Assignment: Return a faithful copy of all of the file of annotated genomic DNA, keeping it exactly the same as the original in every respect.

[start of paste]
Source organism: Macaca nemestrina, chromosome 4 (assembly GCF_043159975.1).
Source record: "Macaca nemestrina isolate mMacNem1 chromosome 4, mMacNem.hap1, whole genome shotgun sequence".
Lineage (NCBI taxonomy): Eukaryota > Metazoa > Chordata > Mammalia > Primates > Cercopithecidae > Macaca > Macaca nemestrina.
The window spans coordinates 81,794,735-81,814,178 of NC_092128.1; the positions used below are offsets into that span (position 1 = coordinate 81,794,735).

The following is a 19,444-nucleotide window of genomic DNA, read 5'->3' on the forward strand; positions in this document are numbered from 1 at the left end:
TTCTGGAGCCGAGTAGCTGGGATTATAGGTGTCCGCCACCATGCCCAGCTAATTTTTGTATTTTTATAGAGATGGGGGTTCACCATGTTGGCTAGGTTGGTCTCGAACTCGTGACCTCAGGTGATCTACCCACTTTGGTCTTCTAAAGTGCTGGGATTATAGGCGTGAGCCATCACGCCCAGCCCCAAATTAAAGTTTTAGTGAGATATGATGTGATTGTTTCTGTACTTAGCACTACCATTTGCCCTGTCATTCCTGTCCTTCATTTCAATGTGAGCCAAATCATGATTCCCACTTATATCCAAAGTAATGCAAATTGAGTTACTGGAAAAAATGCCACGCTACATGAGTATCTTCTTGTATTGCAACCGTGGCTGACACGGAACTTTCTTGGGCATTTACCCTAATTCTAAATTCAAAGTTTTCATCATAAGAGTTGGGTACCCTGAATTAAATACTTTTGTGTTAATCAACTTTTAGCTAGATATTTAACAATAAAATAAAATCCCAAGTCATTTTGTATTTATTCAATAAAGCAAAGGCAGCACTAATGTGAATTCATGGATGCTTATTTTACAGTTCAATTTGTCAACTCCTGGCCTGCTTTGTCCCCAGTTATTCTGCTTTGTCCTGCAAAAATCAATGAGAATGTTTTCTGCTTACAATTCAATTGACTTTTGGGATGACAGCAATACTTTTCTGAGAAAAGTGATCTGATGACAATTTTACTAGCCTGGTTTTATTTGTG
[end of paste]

Source organism: Macaca nemestrina, chromosome 4 (assembly GCF_043159975.1).
Source record: "Macaca nemestrina isolate mMacNem1 chromosome 4, mMacNem.hap1, whole genome shotgun sequence".
Lineage (NCBI taxonomy): Eukaryota > Metazoa > Chordata > Mammalia > Primates > Cercopithecidae > Macaca > Macaca nemestrina.
The window spans coordinates 81,794,735-81,814,178 of NC_092128.1; the positions used below are offsets into that span (position 1 = coordinate 81,794,735).

The following is a 19,444-nucleotide window of genomic DNA, read 5'->3' on the forward strand; positions in this document are numbered from 1 at the left end:
TTCTGGAGCCGAGTAGCTGGGATTATAGGTGTCCGCCACCATGCCCAGCTAATTTTTGTATTTTTATAGAGATGGGGGTTCACCATGTTGGCTAGGTTGGTCTCGAACTCGTGACCTCAGGTGATCTACCCACTTTGGTCTTCTAAAGTGCTGGGATTATAGGCGTGAGCCATCACGCCCAGCCCCAAATTAAAGTTTTAGTGAGATATGATGTGATTGTTTCTGTACTTAGCACTACCATTTGCCCTGTCATTCCTGTCCTTCATTTCAATGTGAGCCAAATCATGATTCCCACTTATATCCAAAGTAATGCAAATTGAGTTACTGGAAAAAATGCCACGCTACATGAGTATCTTCTTGTATTGCAACCGTGGCTGACACGGAACTTTCTTGGGCATTTACCCTAATTCTAAATTCAAAGTTTTCATCATAAGAGTTGGGTACCCTGAATTAAATACTTTTGTGTTAATCAACTTTTAGCTAGATATTTAACAATAAAATAAAATCCCAAGTCATTTTGTATTTATTCAATAAAGCAAAGGCAGCACTAATGTGAATTCATGGATGCTTATTTTACAGTTCAATTTGTCAACTCCTGGCCTGCTTTGTCCCCAGTTATTCTGCTTTGTCCTGCAAAAATCAATGAGAATGTTTTCTGCTTACAATTCAATTGACTTTTGGGATGACAGCAATACTTTTCTGAGAAAAGTGATCTGATGACAATTTTACTAGCCTGGTTTTATTTGTG